Finally, three more bytes are saved by overlapping the code with the load address.

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Direct from the source ;) The xchg/jmp is particularly clever. –  primo May 5 '12 at 8:41
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Looking at link [2] A Whirlwind Tutorial on Creating Really Teensy ELF Executables for Linux, by appending the literal string 'Hello, world!' to the end (instead of letting the last 7 bytes auto fill with zeros), you should be able to squeeze it to 59 bytes, assuming your print logic isn't longer than 8 bytes.

In fact, the user 'breadbox', who I assume to be the writer of the post, has posted a 57 byte version on anarchy golf. It might be useful to look at some of his other post mortems: they seem to be all ELF format.

EDIT: 61 bytes

Using breadbox's nested header approach, I was able to produce this 61 byte solution:

BITS 32
        org     0x05000000
        db      0x7F, "ELF"
        dd      1
        dd      0
        dd      $$
        dw      2
        dw      3
        dd      0x0500001B
        dd      0x0500001B
        dd      4
        mov     dl, 12
        mov     ecx, msg
        int     0x80
        db      0x25
        dw      0x20
        dw      0x01
        inc     eax
        int     0x80
msg     db      'Hello world', 10

Which assembles to:

00000000  7f 45 4c 46 01 00 00 00  00 00 00 00 00 00 00 05  |.ELF............|
00000010  02 00 03 00 1b 00 00 05  1b 00 00 05 04 00 00 00  |................|
00000020  b2 0c b9 31 00 00 05 cd  80 25 20 00 01 00 40 cd  |...1.....% ...@.|
00000030  80 48 65 6c 6c 6f 20 77  6f 72 6c 64 0a           |.Hello world.|

The code begins at 0x001B:

0540000000      add     eax, 0x00000004    ;sys_write
B20C            mov     dl,  12            ;message length
B92E000005      mov     ecx, msg           ;message pointer
CD80            int     0x80               ;syscall
2520000100      and     eax, 0x00010020    ;clears eax
40              inc     eax                ;sys_exit
CD80            int     0x80               ;syscall

The 32-bit add is necessary (instead of mov al, 4 for example), because it's also used as the program header offset, and needs to be exactly 4 (where the program header starts in the above code). The and later on is used to clear eax, because 0x20 and 0x01 are unavoidable header values.

EDIT: 111 bytes (with proper headers)

If, on the other hand, you'd rather your headers adhere to the ELF specifications (even if your kernel ignores them), you could use this instead:

BITS 32
            org     0x08048000
ehdr:                                               ; Elf32_Ehdr
            db      0x7F, "ELF", 1, 1, 1, 0         ;   e_ident
    times 8 db      0
            dw      2                               ;   e_type
            dw      3                               ;   e_machine
            dd      1                               ;   e_version
            dd      _start                          ;   e_entry
            dd      phdr - $$                       ;   e_phoff
            dd      0                               ;   e_shoff
            dd      0                               ;   e_flags
            dw      ehdrsize                        ;   e_ehsize
            dw      phdrsize                        ;   e_phentsize
            dw      1                               ;   e_phnum
            dw      0                               ;   e_shentsize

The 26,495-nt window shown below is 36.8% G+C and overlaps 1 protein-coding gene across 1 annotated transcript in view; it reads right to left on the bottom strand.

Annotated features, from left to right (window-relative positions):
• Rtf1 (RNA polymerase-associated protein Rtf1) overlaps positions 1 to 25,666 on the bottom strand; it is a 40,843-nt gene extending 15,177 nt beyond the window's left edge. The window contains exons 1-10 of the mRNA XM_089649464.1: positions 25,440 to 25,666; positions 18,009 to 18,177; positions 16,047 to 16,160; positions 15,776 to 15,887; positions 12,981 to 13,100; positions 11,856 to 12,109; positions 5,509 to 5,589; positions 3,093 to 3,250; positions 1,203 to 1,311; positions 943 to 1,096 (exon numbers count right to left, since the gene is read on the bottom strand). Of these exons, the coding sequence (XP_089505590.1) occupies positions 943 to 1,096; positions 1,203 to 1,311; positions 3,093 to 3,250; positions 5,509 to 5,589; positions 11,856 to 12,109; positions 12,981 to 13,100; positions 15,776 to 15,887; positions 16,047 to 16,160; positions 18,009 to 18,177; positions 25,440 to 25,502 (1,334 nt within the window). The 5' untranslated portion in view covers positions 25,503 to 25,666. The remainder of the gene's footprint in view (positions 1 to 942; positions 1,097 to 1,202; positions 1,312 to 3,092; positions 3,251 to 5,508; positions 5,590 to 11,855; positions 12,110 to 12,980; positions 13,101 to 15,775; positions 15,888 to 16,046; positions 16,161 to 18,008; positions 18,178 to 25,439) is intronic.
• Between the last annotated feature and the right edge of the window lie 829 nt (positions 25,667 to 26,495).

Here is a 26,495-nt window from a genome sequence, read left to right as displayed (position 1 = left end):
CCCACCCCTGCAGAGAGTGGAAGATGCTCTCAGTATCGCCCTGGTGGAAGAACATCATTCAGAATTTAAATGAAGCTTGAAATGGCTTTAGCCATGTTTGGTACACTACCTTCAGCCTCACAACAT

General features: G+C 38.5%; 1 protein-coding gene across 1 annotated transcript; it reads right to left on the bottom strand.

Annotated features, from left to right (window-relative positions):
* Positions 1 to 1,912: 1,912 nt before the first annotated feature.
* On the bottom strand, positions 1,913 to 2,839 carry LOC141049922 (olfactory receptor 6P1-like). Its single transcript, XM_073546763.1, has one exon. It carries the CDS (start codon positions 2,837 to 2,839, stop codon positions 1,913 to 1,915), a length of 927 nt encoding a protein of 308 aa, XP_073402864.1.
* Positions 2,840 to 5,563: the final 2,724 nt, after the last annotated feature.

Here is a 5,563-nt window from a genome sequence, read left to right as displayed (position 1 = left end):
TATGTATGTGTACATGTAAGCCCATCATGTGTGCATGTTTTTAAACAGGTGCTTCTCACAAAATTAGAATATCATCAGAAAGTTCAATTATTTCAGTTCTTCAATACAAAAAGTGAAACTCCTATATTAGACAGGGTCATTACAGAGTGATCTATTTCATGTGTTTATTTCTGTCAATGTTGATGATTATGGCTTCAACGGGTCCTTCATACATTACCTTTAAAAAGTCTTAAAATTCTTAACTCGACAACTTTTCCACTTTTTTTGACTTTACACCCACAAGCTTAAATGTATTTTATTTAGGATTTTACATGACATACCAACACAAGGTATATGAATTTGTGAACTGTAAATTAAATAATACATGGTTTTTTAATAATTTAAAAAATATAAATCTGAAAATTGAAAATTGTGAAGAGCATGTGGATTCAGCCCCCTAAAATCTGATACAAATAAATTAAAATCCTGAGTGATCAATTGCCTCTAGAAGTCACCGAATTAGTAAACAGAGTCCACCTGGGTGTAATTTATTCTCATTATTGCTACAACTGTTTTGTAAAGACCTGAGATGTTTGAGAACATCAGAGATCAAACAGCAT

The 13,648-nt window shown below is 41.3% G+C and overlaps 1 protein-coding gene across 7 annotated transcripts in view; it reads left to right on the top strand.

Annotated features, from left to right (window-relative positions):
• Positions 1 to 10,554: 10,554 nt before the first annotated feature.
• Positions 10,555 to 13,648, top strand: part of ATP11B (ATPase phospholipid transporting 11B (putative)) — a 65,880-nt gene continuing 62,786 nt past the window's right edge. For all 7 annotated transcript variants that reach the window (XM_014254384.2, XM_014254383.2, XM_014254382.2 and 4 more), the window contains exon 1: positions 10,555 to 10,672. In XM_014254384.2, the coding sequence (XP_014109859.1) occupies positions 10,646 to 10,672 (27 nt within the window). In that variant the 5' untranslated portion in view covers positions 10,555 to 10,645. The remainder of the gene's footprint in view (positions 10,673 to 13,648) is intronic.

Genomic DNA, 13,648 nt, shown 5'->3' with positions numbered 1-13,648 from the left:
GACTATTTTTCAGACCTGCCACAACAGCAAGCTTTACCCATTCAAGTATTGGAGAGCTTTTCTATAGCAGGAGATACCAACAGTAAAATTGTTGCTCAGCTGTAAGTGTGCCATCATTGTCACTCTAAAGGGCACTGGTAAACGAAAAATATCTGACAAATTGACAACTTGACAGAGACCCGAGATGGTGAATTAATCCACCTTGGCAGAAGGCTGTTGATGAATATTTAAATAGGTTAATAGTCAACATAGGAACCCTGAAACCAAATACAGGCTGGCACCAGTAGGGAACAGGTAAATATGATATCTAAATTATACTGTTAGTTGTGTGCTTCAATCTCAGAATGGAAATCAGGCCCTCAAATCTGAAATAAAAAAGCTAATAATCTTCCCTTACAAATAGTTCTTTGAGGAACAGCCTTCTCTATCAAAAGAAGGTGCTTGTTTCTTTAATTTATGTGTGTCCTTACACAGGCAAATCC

dw      0                               ;   e_shnum
            dw      0                               ;   e_shstrndx
ehdrsize    equ     $ - ehdr

phdr:                                               ; Elf32_Phdr
            dd      1                               ;   p_type
            dd      0                               ;   p_offset
            dd      $$                              ;   p_vaddr
            dd      $$                              ;   p_paddr
            dd      filesize                        ;   p_filesz
            dd      filesize                        ;   p_memsz
            dd      5                               ;   p_flags
            dd      0x1000                          ;   p_align
phdrsize    equ     $ - phdr

_start:     mov     al, 4
            mov     dl, msg_len
            mov     ecx, msg
            int     0x80
            mov     al, 1
            int     0x80

msg         db      'Hello world', 10
msg_len     equ     $ - msg

filesize    equ     $ - $$

It's tempting to overlap the last 8 bytes of the ehdr with the first 8 bytes of the phdr, since they are identical (and therefore, all headers would be correct), but in the spirit of being proper, I decided not to.

This assembles to a 111 byte solution:

00000000  7f 45 4c 46 01 01 01 00  00 00 00 00 00 00 00 00  |.ELF............|
00000010  02 00 03 00 01 00 00 00  54 80 04 08 34 00 00 00  |........T...4...|
00000020  00 00 00 00 00 00 00 00  34 00 20 00 01 00 00 00  |........4. .....|
00000030  00 00 00 00 01 00 00 00  00 00 00 00 00 80 04 08  |................|
00000040  00 80 04 08 6f 00 00 00  6f 00 00 00 05 00 00 00  |....o...o.......|
00000050  00 10 00 00 b0 04 b2 0c  b9 63 80 04 08 cd 80 b0  |.........c......|
00000060  01 cd 80 48 65 6c 6c 6f  20 77 6f 72 6c 64 0a     |...Hello world.|
share|improve this answer
    
That tutorial says "half of the values in this file violate some part of the ELF standard", whereas Adam says his is "the minimal possible ELF without doing any sneaky trickery from that article". Since the tutorial is cited by the OP, it looks like I misread the present question as requiring adherence to the ELF standard. OTOH, the OP says in a comment that it's "about limits of ELF", so I'm not sure. –  r.e.s. May 4 '12 at 11:51
    
On my x86-64 machine running 32-bit Ubuntu, the 60-byte executable outputs "Hello, world!\n", then causes a "Segmentation fault" message. (Neverminding the run-time error, the OP requires just "Hello world\n" -- saving you two more bytes.) –  r.e.s. May 4 '12 at 14:06
    
This was the result of a missing system exit call, and I've corrected for this at the cost of 3 bytes. I've also added a 111 'clean' version, in which all of the headers are set correctly. –  primo May 4 '12 at 16:42
1  
I haven't actually read the ELF standard, but I'd be surprised if it explicitly said that the headers can't overlap (as long as all the values are still set according to spec). So I'd guess the 8 byte saving ought to be fine. –  Ilmari Karonen May 4 '12 at 21:44
    
The 61-byte solution given here is largely equivalent to the 62-byte solution I have on my page, the extra char being the comma that's missing from this version. The 57-byte version only works on certain versions of the 2.4 kernel; by loading to address zero, it allows for greater interspersing of code inside the header fields. (See the above web page for a link and more details.) –  breadbox May 7 '12 at 8:48